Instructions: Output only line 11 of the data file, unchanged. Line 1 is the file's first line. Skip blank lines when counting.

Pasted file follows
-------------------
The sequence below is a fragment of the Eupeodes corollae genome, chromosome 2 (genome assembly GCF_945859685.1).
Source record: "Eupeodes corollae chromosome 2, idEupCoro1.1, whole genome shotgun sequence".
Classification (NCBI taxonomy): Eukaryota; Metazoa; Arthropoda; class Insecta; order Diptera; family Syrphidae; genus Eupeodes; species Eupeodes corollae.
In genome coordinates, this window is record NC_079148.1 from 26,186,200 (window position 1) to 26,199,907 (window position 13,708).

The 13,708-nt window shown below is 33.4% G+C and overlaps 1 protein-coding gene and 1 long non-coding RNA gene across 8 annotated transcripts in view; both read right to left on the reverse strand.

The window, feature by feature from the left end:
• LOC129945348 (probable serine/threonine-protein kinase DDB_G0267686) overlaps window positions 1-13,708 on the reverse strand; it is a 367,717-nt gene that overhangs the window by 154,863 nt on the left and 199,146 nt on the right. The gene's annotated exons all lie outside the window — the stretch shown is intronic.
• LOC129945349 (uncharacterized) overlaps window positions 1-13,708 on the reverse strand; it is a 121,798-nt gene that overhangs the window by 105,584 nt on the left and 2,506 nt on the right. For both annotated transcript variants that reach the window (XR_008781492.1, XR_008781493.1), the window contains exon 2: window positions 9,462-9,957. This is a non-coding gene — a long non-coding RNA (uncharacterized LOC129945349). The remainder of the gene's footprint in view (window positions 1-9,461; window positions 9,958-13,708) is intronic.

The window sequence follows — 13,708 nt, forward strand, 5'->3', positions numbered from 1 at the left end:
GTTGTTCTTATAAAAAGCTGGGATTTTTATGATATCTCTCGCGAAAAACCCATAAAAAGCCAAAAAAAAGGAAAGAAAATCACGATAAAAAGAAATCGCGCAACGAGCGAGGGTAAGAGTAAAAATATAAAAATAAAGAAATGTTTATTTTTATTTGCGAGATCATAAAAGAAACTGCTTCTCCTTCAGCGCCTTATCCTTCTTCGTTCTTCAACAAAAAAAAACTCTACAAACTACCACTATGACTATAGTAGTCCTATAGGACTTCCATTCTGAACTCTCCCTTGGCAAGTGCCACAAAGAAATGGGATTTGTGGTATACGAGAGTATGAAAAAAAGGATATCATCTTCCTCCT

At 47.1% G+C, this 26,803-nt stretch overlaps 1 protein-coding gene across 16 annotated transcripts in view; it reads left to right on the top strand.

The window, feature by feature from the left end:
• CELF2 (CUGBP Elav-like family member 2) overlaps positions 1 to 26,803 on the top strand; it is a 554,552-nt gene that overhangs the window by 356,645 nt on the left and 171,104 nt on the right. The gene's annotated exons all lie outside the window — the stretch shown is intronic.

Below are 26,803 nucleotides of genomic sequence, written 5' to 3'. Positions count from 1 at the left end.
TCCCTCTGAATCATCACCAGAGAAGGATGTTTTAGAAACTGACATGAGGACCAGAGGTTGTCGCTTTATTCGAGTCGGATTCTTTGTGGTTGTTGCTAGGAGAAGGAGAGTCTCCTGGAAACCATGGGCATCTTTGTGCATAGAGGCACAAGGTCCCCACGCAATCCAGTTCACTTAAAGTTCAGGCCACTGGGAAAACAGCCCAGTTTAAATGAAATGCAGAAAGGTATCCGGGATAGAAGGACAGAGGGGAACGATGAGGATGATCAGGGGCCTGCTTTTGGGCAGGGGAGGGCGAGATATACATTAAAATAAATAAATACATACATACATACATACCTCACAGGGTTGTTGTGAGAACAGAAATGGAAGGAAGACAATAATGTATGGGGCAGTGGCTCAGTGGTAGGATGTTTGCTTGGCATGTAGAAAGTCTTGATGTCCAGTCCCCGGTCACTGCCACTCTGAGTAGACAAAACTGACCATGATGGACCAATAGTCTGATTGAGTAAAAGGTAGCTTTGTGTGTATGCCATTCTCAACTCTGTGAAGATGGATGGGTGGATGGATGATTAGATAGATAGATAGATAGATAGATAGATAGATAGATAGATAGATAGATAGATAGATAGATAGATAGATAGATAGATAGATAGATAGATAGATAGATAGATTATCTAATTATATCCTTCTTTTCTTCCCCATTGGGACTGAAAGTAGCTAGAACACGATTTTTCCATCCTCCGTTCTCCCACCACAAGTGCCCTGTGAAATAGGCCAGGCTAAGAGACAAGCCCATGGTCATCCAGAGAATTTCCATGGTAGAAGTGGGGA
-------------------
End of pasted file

At 47.1% G+C, this 26,803-nt stretch overlaps 1 protein-coding gene across 16 annotated transcripts in view; it reads left to right on the top strand.